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February 15, 2015 Leave a comment

Applying to teach in Spain – which school should you choose

January 18, 2015 1 comment

It’s the time of year when International schools begin their advertising for positions starting in September. But, if you are considering a move to teaching in Spain how do you know which school to choose?

Teaching in Spain offers three options. The first option and the one I will focus on in this article is teaching in a British school in Spain. British schools will teach the British National Curriculum. The other two options are to work as an English teacher in a Spanish school or to teach in an academy. The Spanish education system is quite protective of Spanish teachers and entering a Spanish state school would require a high level language exam in Spanish and then the Spanish exam of teacher knowledge. (Convalidating English teaching degrees in order that they can be recognised by a Spanish state school is notoriously challenging and expensive.)  An academy in Spain is not the same as in England. “Academy” refers to language schools. Often these will operate outside of the normal school day and will offer language lessons in a TEfL (Teaching English as a Foreign Language) style approach. Although a living can be made from an academy a regular monthly income can often not be guaranteed. Hours will be as customer demands and there is likely to be significant fluctuation in monthly take home pay.

So, what about teaching in a British School in Spain? The first requirement of any reputable British School will be that candidates for teaching positions are qualified teachers. Most will also ask that the qualification is from the United Kingdom or recognised in the United Kingdom. Applicants from outside of the European Union are often welcomed but obtaining the necessary work permits can take longer.

Within Spain the private school industry is relatively unregulated compared to the United Kingdom. Consequently there are ‘good’ and ‘bad’ employers to be found. Most UK teachers with experience of working overseas will tell you that accreditation from the British Council is the most important recognition. In Spain there are only a very few schools directly licensed by the British Council. However, there is an established network within Spain that provides a considerable benefit to UK teachers looking to work in a British School. The organisation ‘National Association of British Schools in Spain’ (NABBS) has a recognition within the UK and provides a set of standards and employee rights that gives a level of protection and ensures that the school is of an appropriate standard. These schools also undergo an inspection that is approved by the British Council and responsable for ensuring a high quality of British education.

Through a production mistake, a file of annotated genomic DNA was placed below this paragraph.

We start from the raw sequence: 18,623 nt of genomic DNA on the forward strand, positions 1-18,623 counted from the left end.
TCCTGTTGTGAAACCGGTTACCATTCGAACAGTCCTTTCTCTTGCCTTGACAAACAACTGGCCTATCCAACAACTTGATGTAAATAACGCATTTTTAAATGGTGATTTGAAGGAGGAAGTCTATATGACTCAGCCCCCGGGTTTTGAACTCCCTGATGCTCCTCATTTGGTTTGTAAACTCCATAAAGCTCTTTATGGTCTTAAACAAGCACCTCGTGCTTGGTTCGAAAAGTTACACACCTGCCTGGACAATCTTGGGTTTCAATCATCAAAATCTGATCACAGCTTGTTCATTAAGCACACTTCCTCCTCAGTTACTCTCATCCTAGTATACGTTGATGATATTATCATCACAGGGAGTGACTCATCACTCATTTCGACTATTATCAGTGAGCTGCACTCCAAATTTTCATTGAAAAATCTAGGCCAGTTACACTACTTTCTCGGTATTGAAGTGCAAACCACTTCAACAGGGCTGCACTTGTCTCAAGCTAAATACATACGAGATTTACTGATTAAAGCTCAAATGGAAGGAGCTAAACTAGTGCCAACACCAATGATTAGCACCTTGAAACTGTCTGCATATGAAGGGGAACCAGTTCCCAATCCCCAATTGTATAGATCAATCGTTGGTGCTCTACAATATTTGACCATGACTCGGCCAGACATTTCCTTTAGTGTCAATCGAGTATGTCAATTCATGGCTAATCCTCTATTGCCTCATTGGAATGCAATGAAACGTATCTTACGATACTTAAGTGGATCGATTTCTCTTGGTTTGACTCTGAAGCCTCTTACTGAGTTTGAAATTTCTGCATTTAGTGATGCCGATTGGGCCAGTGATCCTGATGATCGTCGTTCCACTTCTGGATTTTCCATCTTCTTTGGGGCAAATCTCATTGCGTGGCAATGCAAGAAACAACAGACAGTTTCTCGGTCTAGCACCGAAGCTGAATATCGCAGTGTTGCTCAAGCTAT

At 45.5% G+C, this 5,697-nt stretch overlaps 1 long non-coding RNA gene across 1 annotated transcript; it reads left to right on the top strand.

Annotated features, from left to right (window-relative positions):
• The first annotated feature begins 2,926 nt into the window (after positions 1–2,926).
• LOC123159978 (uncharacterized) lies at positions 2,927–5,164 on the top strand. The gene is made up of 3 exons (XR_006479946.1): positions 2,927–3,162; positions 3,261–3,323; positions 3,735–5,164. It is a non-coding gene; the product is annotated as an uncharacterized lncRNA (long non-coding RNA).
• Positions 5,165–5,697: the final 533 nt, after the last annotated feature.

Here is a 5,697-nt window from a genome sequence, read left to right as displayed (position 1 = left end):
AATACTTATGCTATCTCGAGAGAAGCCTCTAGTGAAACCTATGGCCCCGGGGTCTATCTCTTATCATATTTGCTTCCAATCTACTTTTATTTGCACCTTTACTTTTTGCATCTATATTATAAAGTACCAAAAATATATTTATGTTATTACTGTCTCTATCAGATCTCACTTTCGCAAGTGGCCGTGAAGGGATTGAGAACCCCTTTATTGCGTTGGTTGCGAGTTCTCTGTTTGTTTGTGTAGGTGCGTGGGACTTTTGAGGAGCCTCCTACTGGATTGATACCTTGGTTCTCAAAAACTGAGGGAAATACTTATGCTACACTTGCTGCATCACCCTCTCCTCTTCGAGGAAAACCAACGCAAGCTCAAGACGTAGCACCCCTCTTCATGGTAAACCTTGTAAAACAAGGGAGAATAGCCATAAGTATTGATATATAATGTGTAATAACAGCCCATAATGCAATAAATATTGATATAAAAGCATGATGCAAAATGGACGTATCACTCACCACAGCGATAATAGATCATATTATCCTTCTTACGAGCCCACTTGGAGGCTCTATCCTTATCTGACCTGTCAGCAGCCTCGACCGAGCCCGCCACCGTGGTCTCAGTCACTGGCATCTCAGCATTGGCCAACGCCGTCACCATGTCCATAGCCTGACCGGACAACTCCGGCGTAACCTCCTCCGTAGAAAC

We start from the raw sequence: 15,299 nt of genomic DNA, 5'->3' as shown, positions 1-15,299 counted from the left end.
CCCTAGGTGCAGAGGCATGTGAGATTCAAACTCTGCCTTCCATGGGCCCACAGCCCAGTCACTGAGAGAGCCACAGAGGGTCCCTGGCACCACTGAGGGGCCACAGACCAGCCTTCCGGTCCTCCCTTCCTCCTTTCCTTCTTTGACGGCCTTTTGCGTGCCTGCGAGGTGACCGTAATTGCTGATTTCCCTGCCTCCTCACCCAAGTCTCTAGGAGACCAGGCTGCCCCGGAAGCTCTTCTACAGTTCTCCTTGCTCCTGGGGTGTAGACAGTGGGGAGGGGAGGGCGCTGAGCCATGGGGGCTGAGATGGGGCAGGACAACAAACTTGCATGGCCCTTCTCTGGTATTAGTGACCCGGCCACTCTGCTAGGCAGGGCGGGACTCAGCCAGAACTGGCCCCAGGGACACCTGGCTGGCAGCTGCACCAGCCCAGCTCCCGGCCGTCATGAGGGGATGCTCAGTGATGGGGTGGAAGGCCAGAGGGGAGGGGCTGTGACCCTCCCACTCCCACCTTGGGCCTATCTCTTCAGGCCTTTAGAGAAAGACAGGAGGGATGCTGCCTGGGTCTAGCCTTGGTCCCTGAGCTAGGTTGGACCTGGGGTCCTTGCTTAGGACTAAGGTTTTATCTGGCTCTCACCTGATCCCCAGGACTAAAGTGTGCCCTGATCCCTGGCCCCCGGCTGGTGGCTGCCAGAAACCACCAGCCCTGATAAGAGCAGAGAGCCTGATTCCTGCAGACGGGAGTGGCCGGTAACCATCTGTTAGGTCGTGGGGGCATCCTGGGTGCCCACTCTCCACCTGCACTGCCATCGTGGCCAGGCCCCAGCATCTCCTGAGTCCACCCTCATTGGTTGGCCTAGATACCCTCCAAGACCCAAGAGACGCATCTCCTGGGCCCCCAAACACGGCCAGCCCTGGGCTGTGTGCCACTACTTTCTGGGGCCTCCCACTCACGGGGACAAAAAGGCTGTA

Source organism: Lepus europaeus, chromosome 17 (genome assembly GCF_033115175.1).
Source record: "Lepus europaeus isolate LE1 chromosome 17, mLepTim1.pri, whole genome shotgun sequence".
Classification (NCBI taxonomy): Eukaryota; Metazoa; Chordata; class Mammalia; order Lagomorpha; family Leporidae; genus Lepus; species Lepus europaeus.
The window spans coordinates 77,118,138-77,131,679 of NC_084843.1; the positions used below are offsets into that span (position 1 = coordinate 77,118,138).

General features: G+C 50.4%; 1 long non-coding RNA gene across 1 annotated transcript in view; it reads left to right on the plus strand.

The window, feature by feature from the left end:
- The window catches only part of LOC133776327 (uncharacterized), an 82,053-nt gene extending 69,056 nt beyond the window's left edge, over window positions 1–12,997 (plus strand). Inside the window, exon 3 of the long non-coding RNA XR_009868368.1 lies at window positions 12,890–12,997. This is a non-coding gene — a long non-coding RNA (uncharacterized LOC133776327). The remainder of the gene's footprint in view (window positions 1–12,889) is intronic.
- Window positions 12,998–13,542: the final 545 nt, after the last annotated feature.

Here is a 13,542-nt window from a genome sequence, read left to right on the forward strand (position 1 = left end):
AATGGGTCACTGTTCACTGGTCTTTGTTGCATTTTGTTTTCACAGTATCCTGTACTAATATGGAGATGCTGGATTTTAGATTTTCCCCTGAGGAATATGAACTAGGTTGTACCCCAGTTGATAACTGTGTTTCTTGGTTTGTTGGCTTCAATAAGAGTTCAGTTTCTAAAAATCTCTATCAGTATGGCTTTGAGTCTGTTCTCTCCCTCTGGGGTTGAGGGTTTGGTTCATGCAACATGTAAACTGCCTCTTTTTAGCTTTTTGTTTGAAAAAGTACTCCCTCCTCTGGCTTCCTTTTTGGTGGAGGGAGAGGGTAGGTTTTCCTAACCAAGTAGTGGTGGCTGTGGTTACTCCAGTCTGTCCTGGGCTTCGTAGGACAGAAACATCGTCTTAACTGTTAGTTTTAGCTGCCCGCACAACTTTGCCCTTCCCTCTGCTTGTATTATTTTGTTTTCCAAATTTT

You can cross-reference advertisements on TES Online with the NABBS website. Once you have confirmed that the school has British Council or NABBS membership you can be reasonably assured that you have identified an appropriate potential employer.

Most Spanish independent schools are privately owned and most of those are privately owned by a Spanish family or a Spanish company. In essence, like many UK private schools, they are businesses. The most significant difference for many teachers moving to teach in Spain is not actually the change of country but the change from being in state education to being in private education. I would advise that happier adaptations to this change are found if the school itself has a duty of care for the education provided. This can be found out in a number of ways. Firstly, looking at the advertisement that the school has placed. I would be wary of any school not taking advantage of a profesional advertisement on TES Online. Failing to provide a school insignia, photographs or a link to the school website all indicate a business keen to save every possible penny. If the webite is available take a look. Does it appear to be just a shop window, an online advert, or does it reflect the values and mission statement of the school? Does the school provide a welcome pack as a part of their advertisement? Does the welcome pack include information about support given to employees?

Having applied to the school, reputable schools will consider an interview a two way process and will welcome your questions. If the advertisement is for a short notice position then a Skype or telephone interview may be offered. However, if the position has been advertised with sufficient time then a face to face interview is a more profesional approach. A school advertising a September post in March or April that is unwilling to finance a face to face interview in the UK I would suggest is sending out a negative message about the value they place on their teaching staff.